Ex-KISS Guitarist Vinnie Vincent Loses Bankruptcy Appeal
June 29, 2010
Annie Youderian of Courthousenews.com reports: Former KISS guitarist Vincent John Cusano, a.k.a. “Vinnie Vincent,” lost his 6th Circuit appeal of an order barring him from seeking bankruptcy protection from paying more than $81,000 to his former band mates, whom he unsuccessfully sued for royalties in 1997.
Cusano replaced lead guitarist Ace Frehley in 1982 and played with the band for two years. He departed on bad terms, and later claimed KISS members Gene (Simmons) Klein and Paul Stanley owed him royalties for his work on Kiss’ 1983 album “Lick It Up.”
However, a federal judge in Los Angeles ruled against him and awarded the KISS defendants about $66,400 in attorney’s fees and $15,400 in costs.
Simmons and Stanley asked the court for permission to sell Cusano’s copyrights to satisfy the judgment.Cusano launched a series of appeals, filing three petitions for Chapter 13 bankruptcy protection.
But when his former band mates sought to convert the petition to a Chapter 7 case, which is harsher on debtors, Cusano voluntarily dismissed his last two Chapter 13 petitions.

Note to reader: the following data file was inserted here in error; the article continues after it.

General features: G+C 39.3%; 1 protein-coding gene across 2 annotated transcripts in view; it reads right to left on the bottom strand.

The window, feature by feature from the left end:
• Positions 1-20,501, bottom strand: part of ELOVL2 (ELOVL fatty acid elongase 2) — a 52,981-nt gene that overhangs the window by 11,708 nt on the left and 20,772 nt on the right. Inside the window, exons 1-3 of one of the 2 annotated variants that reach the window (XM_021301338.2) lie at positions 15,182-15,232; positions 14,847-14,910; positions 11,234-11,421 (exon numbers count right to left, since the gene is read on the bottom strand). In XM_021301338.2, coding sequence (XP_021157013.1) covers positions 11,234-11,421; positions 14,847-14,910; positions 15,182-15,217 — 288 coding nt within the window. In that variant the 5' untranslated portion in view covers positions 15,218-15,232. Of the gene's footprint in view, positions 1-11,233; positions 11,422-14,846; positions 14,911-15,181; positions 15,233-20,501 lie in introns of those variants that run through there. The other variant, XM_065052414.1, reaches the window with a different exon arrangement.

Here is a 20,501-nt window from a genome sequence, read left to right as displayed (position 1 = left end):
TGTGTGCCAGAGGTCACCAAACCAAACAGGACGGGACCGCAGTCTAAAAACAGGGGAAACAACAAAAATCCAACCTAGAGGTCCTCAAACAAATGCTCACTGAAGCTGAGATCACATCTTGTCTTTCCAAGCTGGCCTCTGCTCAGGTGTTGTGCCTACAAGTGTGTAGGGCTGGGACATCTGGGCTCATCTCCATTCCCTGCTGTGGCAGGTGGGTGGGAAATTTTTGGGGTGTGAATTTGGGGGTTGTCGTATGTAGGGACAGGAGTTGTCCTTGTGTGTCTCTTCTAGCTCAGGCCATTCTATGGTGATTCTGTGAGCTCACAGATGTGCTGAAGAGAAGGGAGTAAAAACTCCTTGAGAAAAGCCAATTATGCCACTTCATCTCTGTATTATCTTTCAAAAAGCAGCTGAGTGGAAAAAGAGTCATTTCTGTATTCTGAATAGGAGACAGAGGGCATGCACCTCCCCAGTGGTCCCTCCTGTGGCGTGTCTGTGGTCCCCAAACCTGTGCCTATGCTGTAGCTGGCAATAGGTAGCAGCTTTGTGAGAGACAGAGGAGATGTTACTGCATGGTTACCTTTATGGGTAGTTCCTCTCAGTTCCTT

The KISS defendants called Cusano a “serial and abusive filer who filed his petition in bad faith and has repeatedly abused the bankruptcy process” by voluntarily dismissing his Chapter 13 petitions three times in less than 18 months.
The bankruptcy court allowed Cusano to dismiss the third petition, but imposed conditions: He could not file for Chapter 13 protection for two years, and any future filing would have no impact on the legal fees awarded to Simmons and Stanley.
The Cincinnati-based appeals court upheld this order.
The conditioned dismissal “would allow the [KISS defendants] to potentially see an end to the California litigation and collect on their judgment lien,” Judge Arthur Harris wrote for the bankruptcy appeals panel.
“The Debtor’s conduct in prosecuting his bankruptcy cases only when it suits him is indicative of a bad faith attempt to frustrate the [Kiss defendants’] efforts to collect on their judgment lien and constitutes an abuse of the bankruptcy process,” the court concluded.